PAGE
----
Earlier, Novozymes won a patent infringement suit against Danisco concerning infringement of a Novozymes patent on enzymes for bioethanol. The court ordered Danisco to pay damages of $4 million, which has now been doubled to $8 million as the court found the case to be one of ‘willful infringement’. Novozymes was also awarded a share of its attorney’s fees and costs.

Novozymes said it had contacted Danisco warning that the patent was about to issue and warned them to stop making and selling its Spezyme Ethyl product, an alpha amylase enzyme used in ethanol production. Since they refused to withdraw their product after being put on notice of the patent, the infringement was found to be willful. The court also issued a permanent injunction against Danisco but Genencor has launched a new product – Spezyme Xtra – to replace Spezyme Ethyl.

Spezyme Ethyl is a thermostable alpha-amylase enzyme for the liquefaction of starch at high temperatures and is used in the production of bioethanol. In March, 2005, Novozymes A/S filed a complaint against Danisco’s subsidiary Genencor in the United States District Court for the district of Delaware for patent infringement under U.S. Patent No. 6,867,031. The complaint, which was filed the same day Novozymes’ patent issued, focused on the manufacture, use and or sale of Genencor’s SPEZYME® Ethyl, a high performance amylase enzyme that is sold to the fuel ethanol industry.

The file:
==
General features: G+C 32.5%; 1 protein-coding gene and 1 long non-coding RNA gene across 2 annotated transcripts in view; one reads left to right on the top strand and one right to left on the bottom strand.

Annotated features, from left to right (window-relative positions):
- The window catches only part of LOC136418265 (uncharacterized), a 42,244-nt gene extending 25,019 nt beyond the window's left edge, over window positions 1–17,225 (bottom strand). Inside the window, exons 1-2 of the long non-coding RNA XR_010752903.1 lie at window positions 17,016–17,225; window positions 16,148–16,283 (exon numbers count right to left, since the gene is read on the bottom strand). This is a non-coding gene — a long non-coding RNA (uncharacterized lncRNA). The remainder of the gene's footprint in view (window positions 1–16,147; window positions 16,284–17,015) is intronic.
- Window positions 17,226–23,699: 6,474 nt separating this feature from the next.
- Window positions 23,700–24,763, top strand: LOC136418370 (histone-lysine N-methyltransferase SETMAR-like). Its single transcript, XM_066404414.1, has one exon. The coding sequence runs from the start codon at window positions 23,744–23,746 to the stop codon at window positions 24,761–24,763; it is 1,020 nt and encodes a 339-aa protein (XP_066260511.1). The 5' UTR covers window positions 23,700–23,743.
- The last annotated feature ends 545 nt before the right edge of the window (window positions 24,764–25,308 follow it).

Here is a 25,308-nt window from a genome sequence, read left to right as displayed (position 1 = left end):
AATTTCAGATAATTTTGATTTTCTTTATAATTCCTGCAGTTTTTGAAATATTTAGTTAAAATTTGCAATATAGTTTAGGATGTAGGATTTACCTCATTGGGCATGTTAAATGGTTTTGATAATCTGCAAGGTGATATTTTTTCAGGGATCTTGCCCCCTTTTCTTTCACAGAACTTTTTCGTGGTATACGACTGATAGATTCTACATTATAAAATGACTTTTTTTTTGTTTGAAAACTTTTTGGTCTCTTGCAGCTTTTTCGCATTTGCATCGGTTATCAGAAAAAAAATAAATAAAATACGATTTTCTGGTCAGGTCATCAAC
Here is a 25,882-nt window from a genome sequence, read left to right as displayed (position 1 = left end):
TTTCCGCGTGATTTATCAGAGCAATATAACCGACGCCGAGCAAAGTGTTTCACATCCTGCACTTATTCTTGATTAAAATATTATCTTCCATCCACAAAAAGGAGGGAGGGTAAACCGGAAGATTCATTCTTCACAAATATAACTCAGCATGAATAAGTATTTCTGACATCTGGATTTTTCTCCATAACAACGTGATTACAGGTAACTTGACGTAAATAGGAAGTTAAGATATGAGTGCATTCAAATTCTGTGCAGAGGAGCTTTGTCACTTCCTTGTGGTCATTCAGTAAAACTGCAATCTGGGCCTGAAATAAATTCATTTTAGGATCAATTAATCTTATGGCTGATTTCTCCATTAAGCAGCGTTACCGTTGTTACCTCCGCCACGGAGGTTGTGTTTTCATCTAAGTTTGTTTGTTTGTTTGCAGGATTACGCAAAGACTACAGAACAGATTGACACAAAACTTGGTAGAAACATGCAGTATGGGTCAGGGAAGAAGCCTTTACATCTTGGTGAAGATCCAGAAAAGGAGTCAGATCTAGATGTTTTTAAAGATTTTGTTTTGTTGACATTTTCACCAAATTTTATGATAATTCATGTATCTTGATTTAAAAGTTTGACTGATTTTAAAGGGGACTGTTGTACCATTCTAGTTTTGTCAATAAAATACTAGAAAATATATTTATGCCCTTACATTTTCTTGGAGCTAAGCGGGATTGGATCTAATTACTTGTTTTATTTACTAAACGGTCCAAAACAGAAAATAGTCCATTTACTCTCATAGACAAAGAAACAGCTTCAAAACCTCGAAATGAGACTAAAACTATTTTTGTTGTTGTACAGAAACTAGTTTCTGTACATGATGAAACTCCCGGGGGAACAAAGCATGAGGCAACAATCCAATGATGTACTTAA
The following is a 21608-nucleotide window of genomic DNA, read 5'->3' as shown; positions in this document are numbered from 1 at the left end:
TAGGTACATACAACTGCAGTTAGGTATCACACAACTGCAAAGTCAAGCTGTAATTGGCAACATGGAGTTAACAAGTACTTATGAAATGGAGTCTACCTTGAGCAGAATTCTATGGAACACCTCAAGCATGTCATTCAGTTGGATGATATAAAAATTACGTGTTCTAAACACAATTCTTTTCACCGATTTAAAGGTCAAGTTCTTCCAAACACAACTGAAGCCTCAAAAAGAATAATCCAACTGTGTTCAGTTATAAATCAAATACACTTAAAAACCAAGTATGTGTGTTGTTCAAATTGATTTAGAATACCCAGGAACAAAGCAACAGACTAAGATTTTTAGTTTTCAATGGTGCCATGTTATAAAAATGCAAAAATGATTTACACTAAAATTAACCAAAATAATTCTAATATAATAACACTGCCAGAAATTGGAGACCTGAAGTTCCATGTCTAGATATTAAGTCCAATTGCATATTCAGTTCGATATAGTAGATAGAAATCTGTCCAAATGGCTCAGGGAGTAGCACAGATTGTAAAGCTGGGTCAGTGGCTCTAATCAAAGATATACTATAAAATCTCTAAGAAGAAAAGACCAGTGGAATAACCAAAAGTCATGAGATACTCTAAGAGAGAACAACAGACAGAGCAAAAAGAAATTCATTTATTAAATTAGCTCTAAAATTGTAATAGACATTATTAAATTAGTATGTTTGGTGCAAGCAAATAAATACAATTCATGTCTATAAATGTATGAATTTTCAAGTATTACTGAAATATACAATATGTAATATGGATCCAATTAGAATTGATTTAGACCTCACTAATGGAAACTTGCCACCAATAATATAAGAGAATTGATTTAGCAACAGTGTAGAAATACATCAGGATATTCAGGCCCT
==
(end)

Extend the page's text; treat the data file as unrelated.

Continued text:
The ‘031 patent claims a variant of a parent Bacillus stearothermophilus alpha-amylase. The variant improves the stability of alpha-amylases which are obtainable from Bacillus strains and which themselves had been selected on the basis of their starch removal performance in alkaline media.

We’ll leave the discussions of the politics and economic long-term viability of bioethanol as an alternate fuel to others.

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